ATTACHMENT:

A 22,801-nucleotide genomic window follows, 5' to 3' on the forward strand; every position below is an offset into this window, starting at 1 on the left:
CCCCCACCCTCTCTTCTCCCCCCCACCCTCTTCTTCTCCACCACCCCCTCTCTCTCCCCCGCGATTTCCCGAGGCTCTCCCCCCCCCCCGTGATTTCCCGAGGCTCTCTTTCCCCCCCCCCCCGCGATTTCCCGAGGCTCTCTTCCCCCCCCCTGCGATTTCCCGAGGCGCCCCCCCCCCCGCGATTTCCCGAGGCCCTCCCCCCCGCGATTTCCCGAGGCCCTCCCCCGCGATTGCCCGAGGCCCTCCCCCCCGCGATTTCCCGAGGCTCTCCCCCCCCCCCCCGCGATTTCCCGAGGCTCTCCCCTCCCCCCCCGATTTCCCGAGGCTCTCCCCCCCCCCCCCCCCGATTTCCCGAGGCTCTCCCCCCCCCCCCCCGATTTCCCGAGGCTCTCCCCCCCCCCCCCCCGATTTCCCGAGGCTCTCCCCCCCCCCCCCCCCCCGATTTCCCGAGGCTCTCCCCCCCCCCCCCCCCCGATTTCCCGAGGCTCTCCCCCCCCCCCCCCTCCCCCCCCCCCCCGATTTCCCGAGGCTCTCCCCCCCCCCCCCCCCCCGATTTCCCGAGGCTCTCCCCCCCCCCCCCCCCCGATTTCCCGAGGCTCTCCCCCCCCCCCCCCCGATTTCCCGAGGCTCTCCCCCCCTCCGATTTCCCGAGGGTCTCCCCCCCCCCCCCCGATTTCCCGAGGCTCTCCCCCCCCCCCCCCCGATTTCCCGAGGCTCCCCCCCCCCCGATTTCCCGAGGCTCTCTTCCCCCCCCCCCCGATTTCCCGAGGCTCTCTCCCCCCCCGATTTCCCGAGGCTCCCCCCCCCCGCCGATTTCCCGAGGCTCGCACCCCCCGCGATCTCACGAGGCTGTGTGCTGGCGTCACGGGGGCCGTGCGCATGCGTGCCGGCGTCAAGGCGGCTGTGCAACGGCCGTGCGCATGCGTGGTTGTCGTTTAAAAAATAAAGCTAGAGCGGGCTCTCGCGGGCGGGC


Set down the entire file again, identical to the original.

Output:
A 22,801-nucleotide genomic window follows, 5' to 3' on the forward strand; every position below is an offset into this window, starting at 1 on the left:
CCCCCACCCTCTCTTCTCCCCCCCACCCTCTTCTTCTCCACCACCCCCTCTCTCTCCCCCGCGATTTCCCGAGGCTCTCCCCCCCCCCCGTGATTTCCCGAGGCTCTCTTTCCCCCCCCCCCCGCGATTTCCCGAGGCTCTCTTCCCCCCCCCTGCGATTTCCCGAGGCGCCCCCCCCCCCGCGATTTCCCGAGGCCCTCCCCCCCGCGATTTCCCGAGGCCCTCCCCCGCGATTGCCCGAGGCCCTCCCCCCCGCGATTTCCCGAGGCTCTCCCCCCCCCCCCCGCGATTTCCCGAGGCTCTCCCCTCCCCCCCCGATTTCCCGAGGCTCTCCCCCCCCCCCCCCCCGATTTCCCGAGGCTCTCCCCCCCCCCCCCCGATTTCCCGAGGCTCTCCCCCCCCCCCCCCCGATTTCCCGAGGCTCTCCCCCCCCCCCCCCCCCCGATTTCCCGAGGCTCTCCCCCCCCCCCCCCCCCGATTTCCCGAGGCTCTCCCCCCCCCCCCCCTCCCCCCCCCCCCCGATTTCCCGAGGCTCTCCCCCCCCCCCCCCCCCCGATTTCCCGAGGCTCTCCCCCCCCCCCCCCCCCGATTTCCCGAGGCTCTCCCCCCCCCCCCCCCGATTTCCCGAGGCTCTCCCCCCCTCCGATTTCCCGAGGGTCTCCCCCCCCCCCCCCGATTTCCCGAGGCTCTCCCCCCCCCCCCCCCGATTTCCCGAGGCTCCCCCCCCCCCGATTTCCCGAGGCTCTCTTCCCCCCCCCCCCGATTTCCCGAGGCTCTCTCCCCCCCCGATTTCCCGAGGCTCCCCCCCCCCGCCGATTTCCCGAGGCTCGCACCCCCCGCGATCTCACGAGGCTGTGTGCTGGCGTCACGGGGGCCGTGCGCATGCGTGCCGGCGTCAAGGCGGCTGTGCAACGGCCGTGCGCATGCGTGGTTGTCGTTTAAAAAATAAAGCTAGAGCGGGCTCTCGCGGGCGGGC